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Deposit returns scheme set to be ditched

This news post is about 1 year old

Scheme faced hostile opposition from businesses and MSPs

Scotland’s controversial deposit returns scheme is set to be dropped as ministers believe it to be unviable.

Due to start in August, the scheme would place a fee on single use drinks bottles and cans so to encourage reuse.

The scheme has faced stiff opposition from manufacturers and distillers, especially small businesses, and needs Westminster to grant an exemption to the Internal Market Act to make it work.

Lorna Slater, minister for the circular economy, said if an exemption from the Internal Markets Act was not confirmed then the Scottish government would have to decide on its future.

The move would add 20p onto each single use container, a significant sum which retailers say would hit sales.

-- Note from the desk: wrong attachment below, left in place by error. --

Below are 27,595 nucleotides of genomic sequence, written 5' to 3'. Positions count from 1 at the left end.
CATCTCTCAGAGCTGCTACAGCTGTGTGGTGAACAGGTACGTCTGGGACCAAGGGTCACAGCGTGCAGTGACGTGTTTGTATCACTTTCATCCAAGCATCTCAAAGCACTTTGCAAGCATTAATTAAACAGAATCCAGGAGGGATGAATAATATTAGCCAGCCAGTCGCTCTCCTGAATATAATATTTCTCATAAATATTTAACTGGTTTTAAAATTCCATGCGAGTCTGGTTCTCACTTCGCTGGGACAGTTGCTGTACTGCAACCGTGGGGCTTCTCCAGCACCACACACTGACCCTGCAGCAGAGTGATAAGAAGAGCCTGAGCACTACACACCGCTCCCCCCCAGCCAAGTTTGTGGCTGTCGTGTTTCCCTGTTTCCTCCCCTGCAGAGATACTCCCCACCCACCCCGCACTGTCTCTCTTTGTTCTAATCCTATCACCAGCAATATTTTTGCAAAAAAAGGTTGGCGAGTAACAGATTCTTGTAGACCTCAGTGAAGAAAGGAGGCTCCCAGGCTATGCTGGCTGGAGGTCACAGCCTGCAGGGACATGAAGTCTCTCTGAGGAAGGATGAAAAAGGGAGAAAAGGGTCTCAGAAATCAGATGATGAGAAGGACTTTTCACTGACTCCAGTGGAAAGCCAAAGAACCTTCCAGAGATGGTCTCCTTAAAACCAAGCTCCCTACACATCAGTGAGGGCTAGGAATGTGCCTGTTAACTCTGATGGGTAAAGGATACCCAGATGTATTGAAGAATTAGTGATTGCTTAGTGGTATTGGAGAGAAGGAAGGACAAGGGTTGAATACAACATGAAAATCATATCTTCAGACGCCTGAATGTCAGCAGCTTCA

David Harris, chief executive of Circularity Scotland, which was set up to administer the scheme, said: "We have written to the prime minister and first minister to stress the growing urgency around this and make it clear that many millions of pounds and hundreds of jobs are at risk if there is further delay.

"Business and industry have come together to make this a reality, without any cost to the taxpayer.

"However, we now find ourselves caught in a policy vacuum which calls the very future of delivering successful deposit return schemes in the UK into question."

Ms Slater, Scottish Green co-leader, said she would know "one way or the other" by the end of the month.



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Lok Yue
about 1 year ago

Perhaps if Slater had actually met with the UK Government before going ahead unilaterally a lot of time, money and friction could have been saved

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